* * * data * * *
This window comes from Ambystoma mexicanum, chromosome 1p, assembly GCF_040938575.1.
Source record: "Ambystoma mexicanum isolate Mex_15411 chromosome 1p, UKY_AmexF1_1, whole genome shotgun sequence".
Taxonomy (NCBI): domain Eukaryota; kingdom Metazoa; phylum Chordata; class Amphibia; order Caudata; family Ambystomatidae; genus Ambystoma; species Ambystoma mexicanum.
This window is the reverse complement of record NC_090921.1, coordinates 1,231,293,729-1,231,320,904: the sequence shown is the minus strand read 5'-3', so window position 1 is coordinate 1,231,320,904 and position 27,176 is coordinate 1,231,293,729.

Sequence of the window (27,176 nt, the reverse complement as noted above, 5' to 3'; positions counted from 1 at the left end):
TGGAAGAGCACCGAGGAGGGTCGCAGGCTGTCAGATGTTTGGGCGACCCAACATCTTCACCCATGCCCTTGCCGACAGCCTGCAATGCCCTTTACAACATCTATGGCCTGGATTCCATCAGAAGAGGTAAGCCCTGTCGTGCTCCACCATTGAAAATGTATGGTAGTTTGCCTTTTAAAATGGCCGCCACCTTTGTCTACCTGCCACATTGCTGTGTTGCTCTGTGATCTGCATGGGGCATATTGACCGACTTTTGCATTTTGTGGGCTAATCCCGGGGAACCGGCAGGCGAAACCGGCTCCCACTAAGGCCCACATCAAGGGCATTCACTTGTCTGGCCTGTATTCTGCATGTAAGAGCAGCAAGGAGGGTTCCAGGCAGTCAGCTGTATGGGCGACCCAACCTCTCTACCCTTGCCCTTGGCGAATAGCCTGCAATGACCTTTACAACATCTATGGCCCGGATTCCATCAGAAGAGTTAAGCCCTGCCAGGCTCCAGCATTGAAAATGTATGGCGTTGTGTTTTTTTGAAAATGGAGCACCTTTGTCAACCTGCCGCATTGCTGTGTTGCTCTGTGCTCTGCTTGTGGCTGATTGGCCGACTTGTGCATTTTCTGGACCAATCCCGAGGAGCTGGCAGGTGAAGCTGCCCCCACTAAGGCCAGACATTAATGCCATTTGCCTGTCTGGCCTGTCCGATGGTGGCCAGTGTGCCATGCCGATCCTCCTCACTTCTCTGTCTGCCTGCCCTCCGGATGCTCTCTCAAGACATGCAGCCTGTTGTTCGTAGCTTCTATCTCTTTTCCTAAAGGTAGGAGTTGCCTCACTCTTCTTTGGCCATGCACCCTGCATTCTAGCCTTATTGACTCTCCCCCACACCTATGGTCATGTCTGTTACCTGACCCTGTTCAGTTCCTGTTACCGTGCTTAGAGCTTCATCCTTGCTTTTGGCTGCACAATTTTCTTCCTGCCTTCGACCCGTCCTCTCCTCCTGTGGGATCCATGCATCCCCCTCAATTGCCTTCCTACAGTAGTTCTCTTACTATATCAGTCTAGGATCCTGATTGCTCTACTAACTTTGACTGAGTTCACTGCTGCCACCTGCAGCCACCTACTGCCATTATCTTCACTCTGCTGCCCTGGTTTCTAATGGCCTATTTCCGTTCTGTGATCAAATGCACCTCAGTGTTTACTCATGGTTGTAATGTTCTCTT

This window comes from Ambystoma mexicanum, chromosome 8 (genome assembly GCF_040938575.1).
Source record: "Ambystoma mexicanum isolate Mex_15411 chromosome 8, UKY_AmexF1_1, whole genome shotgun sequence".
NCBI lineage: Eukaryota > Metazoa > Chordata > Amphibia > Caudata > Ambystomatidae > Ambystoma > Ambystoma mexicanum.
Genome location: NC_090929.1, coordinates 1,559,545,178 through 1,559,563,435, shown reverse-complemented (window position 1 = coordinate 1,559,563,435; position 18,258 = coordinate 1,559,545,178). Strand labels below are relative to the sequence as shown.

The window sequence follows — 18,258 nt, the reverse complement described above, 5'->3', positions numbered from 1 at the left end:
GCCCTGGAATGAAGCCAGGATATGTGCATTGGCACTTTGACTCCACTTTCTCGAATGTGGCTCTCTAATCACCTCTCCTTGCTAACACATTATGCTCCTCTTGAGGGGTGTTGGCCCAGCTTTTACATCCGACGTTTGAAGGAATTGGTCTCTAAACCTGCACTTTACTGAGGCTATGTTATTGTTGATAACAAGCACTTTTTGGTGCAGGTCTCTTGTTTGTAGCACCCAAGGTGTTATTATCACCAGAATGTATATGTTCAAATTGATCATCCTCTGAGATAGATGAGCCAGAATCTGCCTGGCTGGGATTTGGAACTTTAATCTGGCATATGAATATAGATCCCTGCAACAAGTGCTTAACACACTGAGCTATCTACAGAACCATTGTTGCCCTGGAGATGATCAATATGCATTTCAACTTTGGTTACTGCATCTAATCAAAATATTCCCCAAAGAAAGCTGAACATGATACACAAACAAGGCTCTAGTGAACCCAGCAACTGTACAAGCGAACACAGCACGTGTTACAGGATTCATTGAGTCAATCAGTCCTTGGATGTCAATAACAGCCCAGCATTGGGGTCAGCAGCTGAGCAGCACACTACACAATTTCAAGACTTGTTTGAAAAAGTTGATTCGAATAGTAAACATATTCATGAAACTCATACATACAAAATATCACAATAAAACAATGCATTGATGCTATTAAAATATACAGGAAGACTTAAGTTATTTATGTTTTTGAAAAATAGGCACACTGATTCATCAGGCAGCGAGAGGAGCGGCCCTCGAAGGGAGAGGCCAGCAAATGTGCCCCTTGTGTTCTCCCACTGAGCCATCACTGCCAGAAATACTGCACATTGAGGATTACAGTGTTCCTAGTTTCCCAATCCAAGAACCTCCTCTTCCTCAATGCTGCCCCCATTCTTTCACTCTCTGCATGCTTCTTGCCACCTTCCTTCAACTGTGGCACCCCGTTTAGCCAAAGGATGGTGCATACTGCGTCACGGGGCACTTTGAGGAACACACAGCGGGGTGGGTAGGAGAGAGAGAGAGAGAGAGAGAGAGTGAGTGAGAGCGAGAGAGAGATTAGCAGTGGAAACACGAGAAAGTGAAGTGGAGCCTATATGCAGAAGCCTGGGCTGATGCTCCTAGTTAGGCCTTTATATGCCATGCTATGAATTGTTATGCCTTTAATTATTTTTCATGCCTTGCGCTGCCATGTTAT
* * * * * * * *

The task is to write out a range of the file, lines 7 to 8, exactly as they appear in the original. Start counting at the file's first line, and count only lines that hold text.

This window comes from Ambystoma mexicanum, chromosome 8 (genome assembly GCF_040938575.1).
Source record: "Ambystoma mexicanum isolate Mex_15411 chromosome 8, UKY_AmexF1_1, whole genome shotgun sequence".